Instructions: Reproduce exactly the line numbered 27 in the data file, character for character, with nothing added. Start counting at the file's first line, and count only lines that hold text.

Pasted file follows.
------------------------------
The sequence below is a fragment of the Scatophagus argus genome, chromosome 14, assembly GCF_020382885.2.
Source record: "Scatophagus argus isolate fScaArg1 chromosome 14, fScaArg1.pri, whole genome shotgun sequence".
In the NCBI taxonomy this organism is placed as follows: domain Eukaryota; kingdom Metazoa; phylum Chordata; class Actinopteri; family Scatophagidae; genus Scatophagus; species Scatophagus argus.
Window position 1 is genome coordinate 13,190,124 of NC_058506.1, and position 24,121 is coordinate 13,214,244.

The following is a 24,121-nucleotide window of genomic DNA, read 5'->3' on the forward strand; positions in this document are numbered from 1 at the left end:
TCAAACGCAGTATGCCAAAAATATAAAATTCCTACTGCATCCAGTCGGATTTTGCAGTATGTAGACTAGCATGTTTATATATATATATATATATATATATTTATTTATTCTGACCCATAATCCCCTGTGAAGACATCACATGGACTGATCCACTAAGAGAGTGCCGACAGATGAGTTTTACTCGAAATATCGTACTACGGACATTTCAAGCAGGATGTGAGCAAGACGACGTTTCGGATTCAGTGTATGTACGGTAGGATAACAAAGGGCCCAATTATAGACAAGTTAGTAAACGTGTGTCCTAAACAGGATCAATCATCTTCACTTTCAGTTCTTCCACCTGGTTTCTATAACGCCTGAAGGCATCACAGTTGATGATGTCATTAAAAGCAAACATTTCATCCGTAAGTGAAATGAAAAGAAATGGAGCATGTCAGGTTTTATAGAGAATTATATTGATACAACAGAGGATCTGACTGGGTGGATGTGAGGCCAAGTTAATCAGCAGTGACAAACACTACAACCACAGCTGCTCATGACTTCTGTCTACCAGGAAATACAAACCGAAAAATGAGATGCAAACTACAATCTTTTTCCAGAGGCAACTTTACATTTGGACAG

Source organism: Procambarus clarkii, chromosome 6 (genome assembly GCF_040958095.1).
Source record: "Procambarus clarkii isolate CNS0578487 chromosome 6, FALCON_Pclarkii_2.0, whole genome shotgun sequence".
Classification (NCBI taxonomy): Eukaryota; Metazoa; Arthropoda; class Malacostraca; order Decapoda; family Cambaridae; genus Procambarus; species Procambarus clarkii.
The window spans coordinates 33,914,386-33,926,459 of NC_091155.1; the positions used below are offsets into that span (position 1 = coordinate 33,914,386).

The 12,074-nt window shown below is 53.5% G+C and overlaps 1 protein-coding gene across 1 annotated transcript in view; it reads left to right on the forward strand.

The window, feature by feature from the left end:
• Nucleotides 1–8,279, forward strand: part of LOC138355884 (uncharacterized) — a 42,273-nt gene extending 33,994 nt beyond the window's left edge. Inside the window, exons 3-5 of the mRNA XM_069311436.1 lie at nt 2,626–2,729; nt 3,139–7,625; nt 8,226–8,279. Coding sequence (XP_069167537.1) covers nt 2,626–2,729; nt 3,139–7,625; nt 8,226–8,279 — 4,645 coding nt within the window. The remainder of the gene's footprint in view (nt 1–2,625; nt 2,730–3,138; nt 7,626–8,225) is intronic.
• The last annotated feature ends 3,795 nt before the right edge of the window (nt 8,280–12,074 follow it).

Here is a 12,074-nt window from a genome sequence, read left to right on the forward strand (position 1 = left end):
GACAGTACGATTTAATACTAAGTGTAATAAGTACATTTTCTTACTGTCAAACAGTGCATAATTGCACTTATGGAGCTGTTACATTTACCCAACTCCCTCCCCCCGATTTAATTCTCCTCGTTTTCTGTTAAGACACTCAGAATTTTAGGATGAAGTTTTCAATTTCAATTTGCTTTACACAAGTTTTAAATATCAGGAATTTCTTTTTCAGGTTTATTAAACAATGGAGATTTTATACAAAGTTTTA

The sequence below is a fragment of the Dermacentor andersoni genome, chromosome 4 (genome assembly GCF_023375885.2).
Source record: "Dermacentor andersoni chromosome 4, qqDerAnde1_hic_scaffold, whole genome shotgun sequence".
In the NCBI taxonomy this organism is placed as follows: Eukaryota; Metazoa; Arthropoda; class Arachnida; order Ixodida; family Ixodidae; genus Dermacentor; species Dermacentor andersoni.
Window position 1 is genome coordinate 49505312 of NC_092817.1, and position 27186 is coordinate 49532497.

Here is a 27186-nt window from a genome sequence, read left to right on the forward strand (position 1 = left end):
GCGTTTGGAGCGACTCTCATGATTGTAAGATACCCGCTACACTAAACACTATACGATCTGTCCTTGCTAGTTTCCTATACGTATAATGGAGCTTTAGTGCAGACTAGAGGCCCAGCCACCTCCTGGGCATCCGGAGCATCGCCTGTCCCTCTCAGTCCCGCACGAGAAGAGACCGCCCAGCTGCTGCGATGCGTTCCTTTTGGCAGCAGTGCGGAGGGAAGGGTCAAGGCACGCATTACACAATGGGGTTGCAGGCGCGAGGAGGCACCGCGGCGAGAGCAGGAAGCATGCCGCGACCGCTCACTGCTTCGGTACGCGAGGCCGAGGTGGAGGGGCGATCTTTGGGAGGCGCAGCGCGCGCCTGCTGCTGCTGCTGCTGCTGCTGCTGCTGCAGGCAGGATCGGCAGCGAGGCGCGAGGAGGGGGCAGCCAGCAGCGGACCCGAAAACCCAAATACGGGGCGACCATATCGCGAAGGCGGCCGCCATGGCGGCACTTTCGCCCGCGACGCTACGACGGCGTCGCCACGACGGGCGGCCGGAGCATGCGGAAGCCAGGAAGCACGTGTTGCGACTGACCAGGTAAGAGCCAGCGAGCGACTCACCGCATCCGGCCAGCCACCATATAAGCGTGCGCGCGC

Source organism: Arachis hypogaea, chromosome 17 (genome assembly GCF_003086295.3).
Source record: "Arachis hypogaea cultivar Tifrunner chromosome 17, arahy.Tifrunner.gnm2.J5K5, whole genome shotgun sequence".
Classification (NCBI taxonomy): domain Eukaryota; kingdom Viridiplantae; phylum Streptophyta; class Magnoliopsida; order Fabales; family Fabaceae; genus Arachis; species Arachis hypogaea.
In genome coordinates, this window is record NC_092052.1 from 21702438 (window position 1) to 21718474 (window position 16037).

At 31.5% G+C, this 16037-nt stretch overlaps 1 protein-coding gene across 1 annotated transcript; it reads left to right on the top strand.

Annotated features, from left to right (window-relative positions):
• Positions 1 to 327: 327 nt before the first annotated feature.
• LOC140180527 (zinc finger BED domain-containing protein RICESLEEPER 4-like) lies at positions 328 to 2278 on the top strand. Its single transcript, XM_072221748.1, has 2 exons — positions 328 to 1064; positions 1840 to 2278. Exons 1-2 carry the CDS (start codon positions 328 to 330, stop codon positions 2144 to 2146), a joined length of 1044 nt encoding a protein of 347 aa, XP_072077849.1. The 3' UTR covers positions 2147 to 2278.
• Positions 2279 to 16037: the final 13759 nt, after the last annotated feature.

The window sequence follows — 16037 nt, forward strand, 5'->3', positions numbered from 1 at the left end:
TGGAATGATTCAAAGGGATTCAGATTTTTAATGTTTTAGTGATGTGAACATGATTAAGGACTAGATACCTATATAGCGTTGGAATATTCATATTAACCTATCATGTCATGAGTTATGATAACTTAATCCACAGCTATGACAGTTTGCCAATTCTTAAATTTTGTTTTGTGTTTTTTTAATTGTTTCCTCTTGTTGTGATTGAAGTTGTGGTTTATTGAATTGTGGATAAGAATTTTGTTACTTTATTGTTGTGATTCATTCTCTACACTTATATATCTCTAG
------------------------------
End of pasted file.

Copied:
At 31.5% G+C, this 16037-nt stretch overlaps 1 protein-coding gene across 1 annotated transcript; it reads left to right on the top strand.